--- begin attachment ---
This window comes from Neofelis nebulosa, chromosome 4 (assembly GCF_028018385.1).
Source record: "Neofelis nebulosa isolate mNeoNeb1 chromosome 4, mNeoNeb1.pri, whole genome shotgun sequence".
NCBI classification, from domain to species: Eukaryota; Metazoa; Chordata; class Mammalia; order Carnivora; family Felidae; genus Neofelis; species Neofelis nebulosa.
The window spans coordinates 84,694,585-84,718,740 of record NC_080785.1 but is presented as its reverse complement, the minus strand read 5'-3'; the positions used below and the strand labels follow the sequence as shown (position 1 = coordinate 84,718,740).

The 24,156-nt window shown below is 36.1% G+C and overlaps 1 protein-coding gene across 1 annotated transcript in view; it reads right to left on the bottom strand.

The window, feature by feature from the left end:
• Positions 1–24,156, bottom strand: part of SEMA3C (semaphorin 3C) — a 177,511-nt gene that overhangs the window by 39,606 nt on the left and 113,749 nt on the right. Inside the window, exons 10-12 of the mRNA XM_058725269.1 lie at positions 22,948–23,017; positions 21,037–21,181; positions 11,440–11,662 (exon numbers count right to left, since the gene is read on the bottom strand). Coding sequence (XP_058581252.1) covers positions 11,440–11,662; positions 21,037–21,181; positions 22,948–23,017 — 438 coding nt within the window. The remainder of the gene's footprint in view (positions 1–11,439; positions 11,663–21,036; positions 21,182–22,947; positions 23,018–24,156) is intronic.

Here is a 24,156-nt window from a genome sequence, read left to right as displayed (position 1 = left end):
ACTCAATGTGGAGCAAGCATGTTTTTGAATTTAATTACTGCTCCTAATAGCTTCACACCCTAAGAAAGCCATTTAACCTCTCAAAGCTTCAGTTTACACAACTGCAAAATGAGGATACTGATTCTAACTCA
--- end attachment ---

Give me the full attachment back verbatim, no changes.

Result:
This window comes from Neofelis nebulosa, chromosome 4 (assembly GCF_028018385.1).
Source record: "Neofelis nebulosa isolate mNeoNeb1 chromosome 4, mNeoNeb1.pri, whole genome shotgun sequence".
NCBI classification, from domain to species: Eukaryota; Metazoa; Chordata; class Mammalia; order Carnivora; family Felidae; genus Neofelis; species Neofelis nebulosa.
The window spans coordinates 84,694,585-84,718,740 of record NC_080785.1 but is presented as its reverse complement, the minus strand read 5'-3'; the positions used below and the strand labels follow the sequence as shown (position 1 = coordinate 84,718,740).

The 24,156-nt window shown below is 36.1% G+C and overlaps 1 protein-coding gene across 1 annotated transcript in view; it reads right to left on the bottom strand.

The window, feature by feature from the left end:
• Positions 1–24,156, bottom strand: part of SEMA3C (semaphorin 3C) — a 177,511-nt gene that overhangs the window by 39,606 nt on the left and 113,749 nt on the right. Inside the window, exons 10-12 of the mRNA XM_058725269.1 lie at positions 22,948–23,017; positions 21,037–21,181; positions 11,440–11,662 (exon numbers count right to left, since the gene is read on the bottom strand). Coding sequence (XP_058581252.1) covers positions 11,440–11,662; positions 21,037–21,181; positions 22,948–23,017 — 438 coding nt within the window. The remainder of the gene's footprint in view (positions 1–11,439; positions 11,663–21,036; positions 21,182–22,947; positions 23,018–24,156) is intronic.

Here is a 24,156-nt window from a genome sequence, read left to right as displayed (position 1 = left end):
ACTCAATGTGGAGCAAGCATGTTTTTGAATTTAATTACTGCTCCTAATAGCTTCACACCCTAAGAAAGCCATTTAACCTCTCAAAGCTTCAGTTTACACAACTGCAAAATGAGGATACTGATTCTAACTCA